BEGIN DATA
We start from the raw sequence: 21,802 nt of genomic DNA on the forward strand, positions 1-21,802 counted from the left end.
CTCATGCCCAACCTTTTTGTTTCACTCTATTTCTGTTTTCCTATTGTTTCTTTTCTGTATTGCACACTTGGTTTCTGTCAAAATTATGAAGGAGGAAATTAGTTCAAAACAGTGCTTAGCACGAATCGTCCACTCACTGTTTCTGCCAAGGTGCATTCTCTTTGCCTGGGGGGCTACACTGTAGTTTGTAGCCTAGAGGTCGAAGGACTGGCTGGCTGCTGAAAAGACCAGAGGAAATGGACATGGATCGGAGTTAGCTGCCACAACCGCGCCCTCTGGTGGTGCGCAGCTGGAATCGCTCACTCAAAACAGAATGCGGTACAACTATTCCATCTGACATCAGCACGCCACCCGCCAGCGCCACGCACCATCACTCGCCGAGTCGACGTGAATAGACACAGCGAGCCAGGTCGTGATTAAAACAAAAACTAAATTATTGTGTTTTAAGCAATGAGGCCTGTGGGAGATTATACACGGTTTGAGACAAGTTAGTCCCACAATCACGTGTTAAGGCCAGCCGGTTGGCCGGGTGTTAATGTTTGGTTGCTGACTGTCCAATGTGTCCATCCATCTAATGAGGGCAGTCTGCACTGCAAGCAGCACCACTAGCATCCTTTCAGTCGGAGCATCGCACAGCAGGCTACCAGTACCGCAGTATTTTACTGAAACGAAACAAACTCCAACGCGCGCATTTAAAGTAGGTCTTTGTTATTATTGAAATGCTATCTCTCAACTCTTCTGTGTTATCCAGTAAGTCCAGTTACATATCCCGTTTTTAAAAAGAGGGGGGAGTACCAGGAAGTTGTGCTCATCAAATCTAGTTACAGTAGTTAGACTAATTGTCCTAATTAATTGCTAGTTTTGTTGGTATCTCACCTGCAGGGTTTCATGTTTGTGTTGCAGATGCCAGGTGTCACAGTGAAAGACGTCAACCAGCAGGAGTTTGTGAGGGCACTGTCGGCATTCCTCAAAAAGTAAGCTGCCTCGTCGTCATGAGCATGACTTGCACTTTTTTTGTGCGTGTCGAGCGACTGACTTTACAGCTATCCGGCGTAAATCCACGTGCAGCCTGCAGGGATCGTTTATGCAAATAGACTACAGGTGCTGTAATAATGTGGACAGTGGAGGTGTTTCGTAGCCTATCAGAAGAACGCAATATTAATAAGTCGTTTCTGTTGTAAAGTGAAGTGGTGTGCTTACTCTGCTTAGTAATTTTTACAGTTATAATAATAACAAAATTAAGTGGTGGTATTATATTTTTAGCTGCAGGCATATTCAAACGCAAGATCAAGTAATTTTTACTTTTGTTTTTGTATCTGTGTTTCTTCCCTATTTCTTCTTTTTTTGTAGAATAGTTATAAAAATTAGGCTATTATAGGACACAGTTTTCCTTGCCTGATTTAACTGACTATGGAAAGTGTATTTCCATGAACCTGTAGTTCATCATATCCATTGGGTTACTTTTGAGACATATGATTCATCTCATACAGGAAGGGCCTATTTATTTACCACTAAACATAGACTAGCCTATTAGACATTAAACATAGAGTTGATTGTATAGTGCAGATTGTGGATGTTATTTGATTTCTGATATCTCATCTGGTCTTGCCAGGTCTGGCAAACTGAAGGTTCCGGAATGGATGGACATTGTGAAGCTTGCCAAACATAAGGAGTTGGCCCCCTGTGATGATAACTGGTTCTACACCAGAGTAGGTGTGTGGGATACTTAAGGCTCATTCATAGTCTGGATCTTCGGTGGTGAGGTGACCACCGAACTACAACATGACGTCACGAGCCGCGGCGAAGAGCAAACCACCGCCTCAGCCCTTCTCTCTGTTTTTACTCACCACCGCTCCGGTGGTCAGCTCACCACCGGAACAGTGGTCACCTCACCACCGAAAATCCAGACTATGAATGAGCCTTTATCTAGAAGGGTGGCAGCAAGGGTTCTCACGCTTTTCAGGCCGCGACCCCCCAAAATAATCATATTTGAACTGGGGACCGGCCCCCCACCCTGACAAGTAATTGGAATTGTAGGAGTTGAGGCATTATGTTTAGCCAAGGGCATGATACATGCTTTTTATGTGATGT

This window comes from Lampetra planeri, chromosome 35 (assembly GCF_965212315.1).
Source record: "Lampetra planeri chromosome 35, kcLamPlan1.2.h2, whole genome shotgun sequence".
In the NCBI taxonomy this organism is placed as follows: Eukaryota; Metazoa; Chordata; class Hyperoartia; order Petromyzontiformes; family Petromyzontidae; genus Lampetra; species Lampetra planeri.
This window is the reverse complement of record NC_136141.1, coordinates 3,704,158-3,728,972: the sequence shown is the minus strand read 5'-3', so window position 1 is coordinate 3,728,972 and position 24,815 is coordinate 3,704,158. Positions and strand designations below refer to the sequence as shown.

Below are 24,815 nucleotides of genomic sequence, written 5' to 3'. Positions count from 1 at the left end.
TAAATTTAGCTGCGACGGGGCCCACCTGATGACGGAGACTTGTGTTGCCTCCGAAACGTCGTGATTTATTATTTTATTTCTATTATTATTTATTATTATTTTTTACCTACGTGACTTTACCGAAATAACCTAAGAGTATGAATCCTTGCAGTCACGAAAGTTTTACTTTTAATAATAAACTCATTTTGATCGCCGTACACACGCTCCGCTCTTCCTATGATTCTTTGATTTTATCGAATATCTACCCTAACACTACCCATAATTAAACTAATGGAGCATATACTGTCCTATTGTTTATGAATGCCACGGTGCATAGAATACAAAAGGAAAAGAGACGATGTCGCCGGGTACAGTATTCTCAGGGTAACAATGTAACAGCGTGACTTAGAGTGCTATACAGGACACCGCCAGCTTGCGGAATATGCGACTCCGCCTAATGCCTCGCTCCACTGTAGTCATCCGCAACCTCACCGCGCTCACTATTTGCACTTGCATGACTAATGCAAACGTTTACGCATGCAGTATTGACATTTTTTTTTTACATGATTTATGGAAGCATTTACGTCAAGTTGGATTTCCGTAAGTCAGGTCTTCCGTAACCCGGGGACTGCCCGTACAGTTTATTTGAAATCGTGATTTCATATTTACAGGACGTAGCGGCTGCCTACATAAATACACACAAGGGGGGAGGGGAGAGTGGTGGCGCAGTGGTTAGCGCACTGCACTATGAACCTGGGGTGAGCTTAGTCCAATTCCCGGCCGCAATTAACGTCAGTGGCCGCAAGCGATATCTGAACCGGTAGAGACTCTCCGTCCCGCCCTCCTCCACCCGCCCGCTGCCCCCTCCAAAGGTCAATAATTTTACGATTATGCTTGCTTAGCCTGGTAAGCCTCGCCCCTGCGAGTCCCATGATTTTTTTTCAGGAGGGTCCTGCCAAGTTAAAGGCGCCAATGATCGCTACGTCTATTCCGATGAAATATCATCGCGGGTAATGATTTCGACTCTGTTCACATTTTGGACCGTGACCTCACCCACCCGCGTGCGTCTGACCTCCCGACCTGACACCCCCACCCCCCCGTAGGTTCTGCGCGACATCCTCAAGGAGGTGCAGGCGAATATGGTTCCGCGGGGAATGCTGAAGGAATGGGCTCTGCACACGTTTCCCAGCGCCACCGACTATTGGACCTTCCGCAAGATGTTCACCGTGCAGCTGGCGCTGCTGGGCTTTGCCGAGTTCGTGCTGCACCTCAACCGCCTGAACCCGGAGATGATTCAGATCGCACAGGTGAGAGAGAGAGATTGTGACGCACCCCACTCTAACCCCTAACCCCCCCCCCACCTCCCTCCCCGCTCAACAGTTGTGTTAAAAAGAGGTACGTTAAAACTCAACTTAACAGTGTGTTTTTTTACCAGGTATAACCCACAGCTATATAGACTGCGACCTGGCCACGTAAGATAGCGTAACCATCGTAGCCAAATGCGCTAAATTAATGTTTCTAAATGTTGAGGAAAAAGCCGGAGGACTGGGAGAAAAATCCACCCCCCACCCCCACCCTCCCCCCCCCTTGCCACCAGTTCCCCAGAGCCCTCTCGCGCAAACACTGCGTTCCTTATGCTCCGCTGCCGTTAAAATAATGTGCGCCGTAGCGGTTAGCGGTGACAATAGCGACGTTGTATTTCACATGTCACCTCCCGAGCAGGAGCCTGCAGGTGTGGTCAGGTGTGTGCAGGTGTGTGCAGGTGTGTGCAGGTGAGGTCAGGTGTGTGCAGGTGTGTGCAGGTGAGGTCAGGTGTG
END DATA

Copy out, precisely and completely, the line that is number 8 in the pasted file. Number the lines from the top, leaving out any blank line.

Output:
TAAATTTAGCTGCGACGGGGCCCACCTGATGACGGAGACTTGTGTTGCCTCCGAAACGTCGTGATTTATTATTTTATTTCTATTATTATTTATTATTATTTTTTACCTACGTGACTTTACCGAAATAACCTAAGAGTATGAATCCTTGCAGTCACGAAAGTTTTACTTTTAATAATAAACTCATTTTGATCGCCGTACACACGCTCCGCTCTTCCTATGATTCTTTGATTTTATCGAATATCTACCCTAACACTACCCATAATTAAACTAATGGAGCATATACTGTCCTATTGTTTATGAATGCCACGGTGCATAGAATACAAAAGGAAAAGAGACGATGTCGCCGGGTACAGTATTCTCAGGGTAACAATGTAACAGCGTGACTTAGAGTGCTATACAGGACACCGCCAGCTTGCGGAATATGCGACTCCGCCTAATGCCTCGCTCCACTGTAGTCATCCGCAACCTCACCGCGCTCACTATTTGCACTTGCATGACTAATGCAAACGTTTACGCATGCAGTATTGACATTTTTTTTTTACATGATTTATGGAAGCATTTACGTCAAGTTGGATTTCCGTAAGTCAGGTCTTCCGTAACCCGGGGACTGCCCGTACAGTTTATTTGAAATCGTGATTTCATATTTACAGGACGTAGCGGCTGCCTACATAAATACACACAAGGGGGGAGGGGAGAGTGGTGGCGCAGTGGTTAGCGCACTGCACTATGAACCTGGGGTGAGCTTAGTCCAATTCCCGGCCGCAATTAACGTCAGTGGCCGCAAGCGATATCTGAACCGGTAGAGACTCTCCGTCCCGCCCTCCTCCACCCGCCCGCTGCCCCCTCCAAAGGTCAATAATTTTACGATTATGCTTGCTTAGCCTGGTAAGCCTCGCCCCTGCGAGTCCCATGATTTTTTTTCAGGAGGGTCCTGCCAAGTTAAAGGCGCCAATGATCGCTACGTCTATTCCGATGAAATATCATCGCGGGTAATGATTTCGACTCTGTTCACATTTTGGACCGTGACCTCACCCACCCGCGTGCGTCTGACCTCCCGACCTGACACCCCCACCCCCCCGTAGGTTCTGCGCGACATCCTCAAGGAGGTGCAGGCGAATATGGTTCCGCGGGGAATGCTGAAGGAATGGGCTCTGCACACGTTTCCCAGCGCCACCGACTATTGGACCTTCCGCAAGATGTTCACCGTGCAGCTGGCGCTGCTGGGCTTTGCCGAGTTCGTGCTGCACCTCAACCGCCTGAACCCGGAGATGATTCAGATCGCACAGGTGAGAGAGAGAGATTGTGACGCACCCCACTCTAACCCCTAACCCCCCCCCCACCTCCCTCCCCGCTCAACAGTTGTGTTAAAAAGAGGTACGTTAAAACTCAACTTAACAGTGTGTTTTTTTACCAGGTATAACCCACAGCTATATAGACTGCGACCTGGCCACGTAAGATAGCGTAACCATCGTAGCCAAATGCGCTAAATTAATGTTTCTAAATGTTGAGGAAAAAGCCGGAGGACTGGGAGAAAAATCCACCCCCCACCCCCACCCTCCCCCCCCCTTGCCACCAGTTCCCCAGAGCCCTCTCGCGCAAACACTGCGTTCCTTATGCTCCGCTGCCGTTAAAATAATGTGCGCCGTAGCGGTTAGCGGTGACAATAGCGACGTTGTATTTCACATGTCACCTCCCGAGCAGGAGCCTGCAGGTGTGGTCAGGTGTGTGCAGGTGTGTGCAGGTGTGTGCAGGTGAGGTCAGGTGTGTGCAGGTGTGTGCAGGTGAGGTCAGGTGTG